Political pundits are busy preparing their analyses for Tuesday night when the primary elections results roll in. What was the voter turnout, which incumbents received a scare, how many independents voted in the Republican primary, what did the tea partiers do, and most importantly what does it all mean for November?
You can bet that almost without exception, the commentators will use the answers to those questions to give us some version of the conventional wisdom, that this is a big Republican year, that voters are angry at Congress, opposed to President Obama's health care reform, and galvanizing around the anti-incumbent sentiment so prominent at the tea party protests last summer and this past tax day.
Those have been the headlines for months and right-wing talking heads have been trying to push them even further, claiming that Republicans may gain a hundred seats in Congress and that Democrats might lose control of the General Assembly in North Carolina for the first time since the 19th century.
The idea is to create a self-fulfilling prophecy by using the conventional wisdom to affect the election itself, dispiriting progressive forces and keeping conservative activists motivated by media headlines drawn from the talking points of the right-wing think tanks and the politicians they support.
There will no doubt be interesting stories in the primary results. Politics always brings some surprises. But don't let the efforts of the pundits convince you that the results are another indicator of a looming Republican landslide in November.
Republicans will gain a few seats in the fall. This is an off-year election when the party not in power in the White House historically makes gains. The Republicans might even do a little better than that.
But there are increasing signals that for all the bluster, that's all this fall may be, a mostly typical off-year election.
The latest New York Times Poll provides the most obvious clue. Forty-one percent of Americans now believe the economy is improving. That's up eight points from last month. Seventy-five percent of those who think things are getting better approve of the job President Obama is doing on the economy.
The Dow Jones Industrial Average began Tuesday above 11,100, up from its low of 6,500 early in 2009. The stock market may not be the most important indication of economic progress, but it is one sign that things have improved.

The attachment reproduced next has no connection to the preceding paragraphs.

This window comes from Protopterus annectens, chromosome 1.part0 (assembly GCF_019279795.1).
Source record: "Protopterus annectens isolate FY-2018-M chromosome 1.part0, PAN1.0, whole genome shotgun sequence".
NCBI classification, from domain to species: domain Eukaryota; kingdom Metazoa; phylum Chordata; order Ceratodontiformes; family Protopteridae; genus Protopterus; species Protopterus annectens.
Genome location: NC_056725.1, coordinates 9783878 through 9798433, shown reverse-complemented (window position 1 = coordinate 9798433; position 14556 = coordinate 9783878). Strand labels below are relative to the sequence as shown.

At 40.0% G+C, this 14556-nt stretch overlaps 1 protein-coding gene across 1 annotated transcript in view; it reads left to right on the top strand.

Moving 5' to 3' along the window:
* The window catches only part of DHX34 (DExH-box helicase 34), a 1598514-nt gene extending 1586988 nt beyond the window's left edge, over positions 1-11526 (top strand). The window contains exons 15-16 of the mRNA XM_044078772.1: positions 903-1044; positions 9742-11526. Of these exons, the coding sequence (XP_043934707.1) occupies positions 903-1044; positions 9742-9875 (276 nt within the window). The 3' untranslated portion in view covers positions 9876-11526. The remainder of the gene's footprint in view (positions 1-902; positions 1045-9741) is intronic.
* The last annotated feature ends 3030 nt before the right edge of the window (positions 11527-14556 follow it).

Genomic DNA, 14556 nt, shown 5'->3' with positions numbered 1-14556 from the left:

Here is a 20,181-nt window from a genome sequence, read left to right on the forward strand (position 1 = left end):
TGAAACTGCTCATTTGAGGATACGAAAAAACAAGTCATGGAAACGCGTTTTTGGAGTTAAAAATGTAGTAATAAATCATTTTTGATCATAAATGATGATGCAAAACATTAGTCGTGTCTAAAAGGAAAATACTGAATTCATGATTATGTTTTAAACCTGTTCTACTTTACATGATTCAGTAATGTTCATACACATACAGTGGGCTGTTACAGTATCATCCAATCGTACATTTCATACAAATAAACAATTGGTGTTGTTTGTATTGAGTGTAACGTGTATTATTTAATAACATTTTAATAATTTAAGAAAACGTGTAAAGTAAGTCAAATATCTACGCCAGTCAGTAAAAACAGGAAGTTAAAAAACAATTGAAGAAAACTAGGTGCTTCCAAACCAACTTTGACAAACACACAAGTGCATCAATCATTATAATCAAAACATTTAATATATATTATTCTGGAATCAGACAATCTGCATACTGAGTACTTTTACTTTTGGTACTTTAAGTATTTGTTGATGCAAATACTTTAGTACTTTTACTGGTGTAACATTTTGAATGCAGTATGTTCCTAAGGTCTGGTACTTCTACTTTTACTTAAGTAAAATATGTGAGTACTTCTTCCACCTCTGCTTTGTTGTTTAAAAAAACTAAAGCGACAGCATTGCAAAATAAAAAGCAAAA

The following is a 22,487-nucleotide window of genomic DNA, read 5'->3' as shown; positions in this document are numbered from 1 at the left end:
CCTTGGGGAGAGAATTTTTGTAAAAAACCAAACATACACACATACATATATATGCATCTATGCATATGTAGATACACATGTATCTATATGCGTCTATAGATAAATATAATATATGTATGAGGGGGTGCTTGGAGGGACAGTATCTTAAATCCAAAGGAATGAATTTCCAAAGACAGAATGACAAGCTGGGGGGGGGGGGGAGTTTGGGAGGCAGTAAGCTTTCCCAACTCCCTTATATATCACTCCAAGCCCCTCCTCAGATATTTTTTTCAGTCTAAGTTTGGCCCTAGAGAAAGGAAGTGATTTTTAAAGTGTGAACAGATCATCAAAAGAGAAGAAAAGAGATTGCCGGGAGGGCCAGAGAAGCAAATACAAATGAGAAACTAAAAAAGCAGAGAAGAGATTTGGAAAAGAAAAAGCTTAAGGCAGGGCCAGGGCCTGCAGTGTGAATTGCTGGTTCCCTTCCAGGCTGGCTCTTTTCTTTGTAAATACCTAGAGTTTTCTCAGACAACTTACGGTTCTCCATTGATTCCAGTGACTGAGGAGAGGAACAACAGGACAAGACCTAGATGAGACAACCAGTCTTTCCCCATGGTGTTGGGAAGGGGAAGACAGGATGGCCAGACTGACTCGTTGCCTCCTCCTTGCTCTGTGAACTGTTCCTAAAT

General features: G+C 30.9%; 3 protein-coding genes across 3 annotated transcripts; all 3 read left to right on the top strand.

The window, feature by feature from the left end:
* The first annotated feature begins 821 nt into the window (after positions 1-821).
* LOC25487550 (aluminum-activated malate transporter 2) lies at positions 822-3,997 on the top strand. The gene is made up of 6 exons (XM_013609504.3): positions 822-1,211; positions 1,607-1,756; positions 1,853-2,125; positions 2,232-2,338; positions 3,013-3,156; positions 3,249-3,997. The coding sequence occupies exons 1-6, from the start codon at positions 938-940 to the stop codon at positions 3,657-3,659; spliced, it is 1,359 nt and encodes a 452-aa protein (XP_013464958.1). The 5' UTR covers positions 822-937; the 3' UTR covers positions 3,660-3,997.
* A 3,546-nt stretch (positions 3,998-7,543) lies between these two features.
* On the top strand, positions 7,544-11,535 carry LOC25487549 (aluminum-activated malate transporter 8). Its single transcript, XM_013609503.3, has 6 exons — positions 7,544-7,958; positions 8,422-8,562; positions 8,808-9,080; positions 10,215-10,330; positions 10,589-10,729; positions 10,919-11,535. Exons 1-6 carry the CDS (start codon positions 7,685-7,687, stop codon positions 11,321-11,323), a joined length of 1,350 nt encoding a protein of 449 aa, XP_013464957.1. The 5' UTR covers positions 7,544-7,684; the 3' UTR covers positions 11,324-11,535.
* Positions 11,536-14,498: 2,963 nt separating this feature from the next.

The unemployment rate in North Carolina that has stubbornly hovered around 11 percent is beginning to trend downwards and conservative economist Mike Walden recently wrote that North Carolina is poised to lead most of the nation in the economic recovery underway.
That's not to say that everything is rosy here, far from it. Millions of people in North Carolina are still struggling to make ends meet and the employment security commission offices are flooded with people looking for work.
But there is a growing sense that things are turning around. It's not just in the economic indicators. It's in the perception of the public. And that's what the fall election is really about.
People are not likely to vote in November because they are mad that health care reform passed nine months before, reform that people increasingly support once they understand what it does in contrast to what Fox News and Americans for the Prosperous told them it would do.
People are not likely to vote in November because they are mad about their taxes or because they think government is too big.
Many people will go to the polls and base their votes on how they think the economy is doing and how they think it will do in the next two years. If they have little hope and are still angry that nobody seems to care about their plight, the anti-incumbency mood may prevail and the conventional wisdom predicting a Republican landslide will be validated.
But if the current polls are correct that people are becoming more optimistic about the economy and their own financial well being, things might turn out much differently when the votes are counted in November.
The tea partiers shouldn't plan a post election celebration party yet.